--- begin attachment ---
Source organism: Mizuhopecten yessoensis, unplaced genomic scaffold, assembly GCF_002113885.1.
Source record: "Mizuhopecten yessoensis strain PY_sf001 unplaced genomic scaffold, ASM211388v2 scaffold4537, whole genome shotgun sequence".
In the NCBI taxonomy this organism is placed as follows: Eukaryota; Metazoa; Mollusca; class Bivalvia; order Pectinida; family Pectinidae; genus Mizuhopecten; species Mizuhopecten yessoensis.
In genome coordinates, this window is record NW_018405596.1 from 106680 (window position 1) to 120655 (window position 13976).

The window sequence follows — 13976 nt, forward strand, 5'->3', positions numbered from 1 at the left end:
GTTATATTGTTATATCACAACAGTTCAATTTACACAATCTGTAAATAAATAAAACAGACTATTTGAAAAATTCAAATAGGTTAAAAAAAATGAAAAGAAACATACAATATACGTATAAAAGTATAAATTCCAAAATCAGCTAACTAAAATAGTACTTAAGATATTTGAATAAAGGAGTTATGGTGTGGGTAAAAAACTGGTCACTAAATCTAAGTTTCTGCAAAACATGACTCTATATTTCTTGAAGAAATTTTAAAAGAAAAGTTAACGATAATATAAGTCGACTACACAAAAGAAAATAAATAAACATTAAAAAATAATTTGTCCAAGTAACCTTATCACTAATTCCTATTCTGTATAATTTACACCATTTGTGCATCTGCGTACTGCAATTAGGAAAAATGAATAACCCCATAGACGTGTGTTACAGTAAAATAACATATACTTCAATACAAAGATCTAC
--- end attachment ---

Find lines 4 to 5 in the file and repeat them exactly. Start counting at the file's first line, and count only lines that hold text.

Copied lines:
In genome coordinates, this window is record NW_018405596.1 from 106680 (window position 1) to 120655 (window position 13976).

The window sequence follows — 13976 nt, forward strand, 5'->3', positions numbered from 1 at the left end: